There is a tendency to describe New Zealand's hydro systems as 'rorts' and mechanisms to make obscene profits due to their costs being largely sunk and spent a long time ago. Such arguments might be valid if the supply of money was infinite (of course money would then also be worthless). But, money isn't infinite. Fundamentally governments (and individuals) must decide how they are going to allocate their finite capital and they cannot do everything that would be considered 'good'.
This need to ration capital leads to what economists describe as the opportunity cost of capital. Now this discussion can quickly move to the arcane discussion of asset and equity betas, risk free rates, market risk premiums, debt margins, debt:equity ratios and the weighted average cost of capital, but all these mechanisms are trying to do is come up with an objective method of comparing assets and businesses for the purpose of allocating capital.
Governments must do the same thing. Ultimately governments should decide what the minimum return is that the government should make to act in the public interest. This is an important point. Unless the government is achieving a sufficient level of public good then it shouldn't take money from the public. Only if the government can do more valuable things with the money through forced cooperation than people can achieve by themselves should the government use the money. This requires a more thorough analysis than just the opportunity cost of capital but whether the government should spend the money at all is the first decision in capital rationing in the public good.
In this context there is the frequent argument that electricity is a public good, with the implication that therefore it must be government guaranteed. However, just because something is of high public value doens't mean that it is a public good (in the sense that the government must provide). The sole purpose of government is to force cooperation to achieve benefits (greater than the commensurate costs) that would otherwise be unachievable. This is the fundamental question of whether a good or service should be fully or partially taxpayer funded against fully commercially funded.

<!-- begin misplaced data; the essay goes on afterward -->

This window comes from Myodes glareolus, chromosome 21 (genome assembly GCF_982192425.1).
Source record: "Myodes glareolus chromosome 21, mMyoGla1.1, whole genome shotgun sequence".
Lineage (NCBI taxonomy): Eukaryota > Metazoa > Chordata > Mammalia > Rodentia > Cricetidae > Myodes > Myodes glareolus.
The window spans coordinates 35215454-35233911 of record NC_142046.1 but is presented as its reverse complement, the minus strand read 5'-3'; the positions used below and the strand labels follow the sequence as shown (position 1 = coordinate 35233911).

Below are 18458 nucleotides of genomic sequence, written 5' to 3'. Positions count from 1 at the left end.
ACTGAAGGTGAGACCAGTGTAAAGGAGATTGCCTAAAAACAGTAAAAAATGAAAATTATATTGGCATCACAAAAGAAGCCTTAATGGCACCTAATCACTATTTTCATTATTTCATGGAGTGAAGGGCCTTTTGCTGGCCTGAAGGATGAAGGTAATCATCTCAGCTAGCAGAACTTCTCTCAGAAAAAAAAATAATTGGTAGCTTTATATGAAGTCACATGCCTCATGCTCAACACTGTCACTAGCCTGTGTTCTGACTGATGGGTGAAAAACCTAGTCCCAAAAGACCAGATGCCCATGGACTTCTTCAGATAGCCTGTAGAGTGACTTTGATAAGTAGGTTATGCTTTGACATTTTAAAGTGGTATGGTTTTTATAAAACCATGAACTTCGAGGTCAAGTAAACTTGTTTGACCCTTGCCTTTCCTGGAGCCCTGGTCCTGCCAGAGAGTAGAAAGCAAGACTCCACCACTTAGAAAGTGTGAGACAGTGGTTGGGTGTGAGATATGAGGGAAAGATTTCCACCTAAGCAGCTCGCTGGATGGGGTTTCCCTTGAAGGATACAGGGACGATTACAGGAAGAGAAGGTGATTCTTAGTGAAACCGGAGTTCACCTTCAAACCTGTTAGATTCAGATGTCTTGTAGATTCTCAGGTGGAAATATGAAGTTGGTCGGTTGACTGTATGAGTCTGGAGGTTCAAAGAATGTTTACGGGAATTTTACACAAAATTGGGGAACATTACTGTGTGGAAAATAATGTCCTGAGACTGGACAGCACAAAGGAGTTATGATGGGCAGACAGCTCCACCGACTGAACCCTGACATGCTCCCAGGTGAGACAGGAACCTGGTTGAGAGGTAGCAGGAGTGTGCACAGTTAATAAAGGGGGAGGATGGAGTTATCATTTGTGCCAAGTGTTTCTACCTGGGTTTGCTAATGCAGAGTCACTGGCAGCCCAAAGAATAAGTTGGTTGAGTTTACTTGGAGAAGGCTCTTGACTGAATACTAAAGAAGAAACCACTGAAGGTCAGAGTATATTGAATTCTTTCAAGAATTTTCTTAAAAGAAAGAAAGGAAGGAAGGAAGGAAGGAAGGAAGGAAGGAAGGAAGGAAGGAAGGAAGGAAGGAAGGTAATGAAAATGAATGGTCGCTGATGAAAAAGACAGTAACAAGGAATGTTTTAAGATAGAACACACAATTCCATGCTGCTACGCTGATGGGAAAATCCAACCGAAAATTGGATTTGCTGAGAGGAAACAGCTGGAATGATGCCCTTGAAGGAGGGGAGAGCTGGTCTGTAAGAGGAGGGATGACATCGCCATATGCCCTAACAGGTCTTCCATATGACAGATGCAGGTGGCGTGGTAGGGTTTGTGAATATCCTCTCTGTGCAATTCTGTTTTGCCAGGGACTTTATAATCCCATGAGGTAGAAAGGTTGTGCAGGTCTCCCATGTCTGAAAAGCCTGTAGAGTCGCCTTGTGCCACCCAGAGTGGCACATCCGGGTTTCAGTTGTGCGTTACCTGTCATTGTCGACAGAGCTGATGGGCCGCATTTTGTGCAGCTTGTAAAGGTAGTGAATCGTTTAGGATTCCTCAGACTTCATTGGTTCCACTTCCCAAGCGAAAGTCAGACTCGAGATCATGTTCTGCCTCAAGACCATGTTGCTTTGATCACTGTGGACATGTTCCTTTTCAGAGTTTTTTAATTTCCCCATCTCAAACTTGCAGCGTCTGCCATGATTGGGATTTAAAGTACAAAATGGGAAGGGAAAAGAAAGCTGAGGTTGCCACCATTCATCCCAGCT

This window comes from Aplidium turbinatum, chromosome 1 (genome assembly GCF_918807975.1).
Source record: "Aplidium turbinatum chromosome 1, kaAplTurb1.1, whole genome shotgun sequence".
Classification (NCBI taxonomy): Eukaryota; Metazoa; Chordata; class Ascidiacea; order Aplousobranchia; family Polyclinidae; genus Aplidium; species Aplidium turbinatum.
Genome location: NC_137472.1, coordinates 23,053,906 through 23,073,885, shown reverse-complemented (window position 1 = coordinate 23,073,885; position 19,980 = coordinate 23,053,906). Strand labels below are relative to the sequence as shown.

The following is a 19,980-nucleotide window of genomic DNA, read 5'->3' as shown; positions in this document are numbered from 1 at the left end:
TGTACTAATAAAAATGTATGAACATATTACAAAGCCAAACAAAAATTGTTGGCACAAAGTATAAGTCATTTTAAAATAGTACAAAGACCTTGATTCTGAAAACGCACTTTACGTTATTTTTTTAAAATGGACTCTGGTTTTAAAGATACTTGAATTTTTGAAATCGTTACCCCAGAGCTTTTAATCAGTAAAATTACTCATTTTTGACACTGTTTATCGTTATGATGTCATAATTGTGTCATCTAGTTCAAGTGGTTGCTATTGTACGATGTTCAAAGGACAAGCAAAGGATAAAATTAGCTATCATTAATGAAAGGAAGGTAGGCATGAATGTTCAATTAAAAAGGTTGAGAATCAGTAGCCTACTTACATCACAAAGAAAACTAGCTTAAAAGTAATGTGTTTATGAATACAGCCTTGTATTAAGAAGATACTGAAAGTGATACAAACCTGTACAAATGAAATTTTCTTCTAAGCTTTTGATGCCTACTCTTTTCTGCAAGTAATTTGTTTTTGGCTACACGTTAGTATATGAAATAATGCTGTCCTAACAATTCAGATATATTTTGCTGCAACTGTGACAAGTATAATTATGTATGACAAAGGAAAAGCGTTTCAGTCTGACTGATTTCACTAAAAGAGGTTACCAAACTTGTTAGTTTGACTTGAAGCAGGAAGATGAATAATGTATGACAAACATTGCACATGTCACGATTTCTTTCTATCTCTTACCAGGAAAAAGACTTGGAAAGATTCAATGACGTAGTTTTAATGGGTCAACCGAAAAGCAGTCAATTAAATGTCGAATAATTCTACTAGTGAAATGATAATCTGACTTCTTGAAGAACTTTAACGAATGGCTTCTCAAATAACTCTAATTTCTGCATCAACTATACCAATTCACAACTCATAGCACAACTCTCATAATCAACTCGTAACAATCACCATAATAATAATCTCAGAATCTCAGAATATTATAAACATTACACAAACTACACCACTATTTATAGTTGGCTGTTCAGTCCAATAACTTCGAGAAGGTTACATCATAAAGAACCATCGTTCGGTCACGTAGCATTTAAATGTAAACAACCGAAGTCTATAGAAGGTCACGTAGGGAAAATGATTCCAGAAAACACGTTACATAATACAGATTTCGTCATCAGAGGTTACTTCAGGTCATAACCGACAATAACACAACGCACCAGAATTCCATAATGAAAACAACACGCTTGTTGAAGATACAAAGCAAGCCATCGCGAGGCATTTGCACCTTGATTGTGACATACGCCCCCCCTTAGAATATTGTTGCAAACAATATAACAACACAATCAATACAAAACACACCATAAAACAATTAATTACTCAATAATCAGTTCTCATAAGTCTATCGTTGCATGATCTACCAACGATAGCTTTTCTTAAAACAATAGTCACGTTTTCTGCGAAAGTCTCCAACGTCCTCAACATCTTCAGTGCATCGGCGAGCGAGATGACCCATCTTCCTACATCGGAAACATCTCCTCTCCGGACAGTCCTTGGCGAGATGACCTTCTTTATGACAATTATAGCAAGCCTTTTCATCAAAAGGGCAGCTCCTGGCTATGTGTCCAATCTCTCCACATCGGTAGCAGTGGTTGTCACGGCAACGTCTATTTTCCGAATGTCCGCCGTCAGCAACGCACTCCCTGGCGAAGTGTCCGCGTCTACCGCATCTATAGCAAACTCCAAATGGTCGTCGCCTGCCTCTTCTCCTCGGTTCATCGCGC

This is where many people argue that the requirement for electricity to be commercially funded leads to higher prices. Yes, that is the point. If it isn't fully commercially funded then it is, at least, partially tax payer funded. Those that argue for less than commercial rates for electricity are arguing (at least implicitly) for electricity to be partially paid for from the general tax base (ie a redistribution of wealth). If you don't think this is true then lets explore the opportunity cost of capital in this case.
Let's consider an example where someone has a Faberge egg (for lack of a better example), an appreciating asset. Let's say that person paid $10,000 for the egg in 1900. In 2009, let's say that someone would be willing to buy the egg for $10,000,000. Should the person who owns the egg (who wants to sell) sell the egg for the original cost of $10,000 or for $10,000,000. The point of this example is that an asset has a current commercial value that can be completely disconnected from the original cost. If the seller in this example sells the egg for less than $10,000,000 then the seller is subsidising the buyer.
This, so far, probably isn't that controversial. The response to this might be that we shouldn't sell the 'strategic assets' then. But what is the opportunity cost? If we swap the mythical Faberge egg above for a mythical power station and make the seller the government then the options (for the government) are to hold on to an asset only making small returns on historical costs, sell the assets to access $10,000,000 or to require the asset to make a commercial return (also releasing, over a longer time, the $10,000,000). The decision for the government becomes should it provide cheap power, should it return the $10,000,000 to the people (through reduced taxes) or should it use the $10,000,000 to provide more valuable services (such as education, health, law and order, etc - which then reduces the tax take required to provide these services). Not requiring the commercial asset to make a commercial return (either through a sale or an explicit requirement) is a cost to the taxpayer. It is not an obscene profit.
The fundamental debate for the electricity system is whether New Zealand society is better served by increased forced cooperation (or central coordination) at a cost to the tax payer, or is it best served by a more commercial system at a cost to the electricity consumer. The 'obscene profit' discussion is a vexatious sideshow.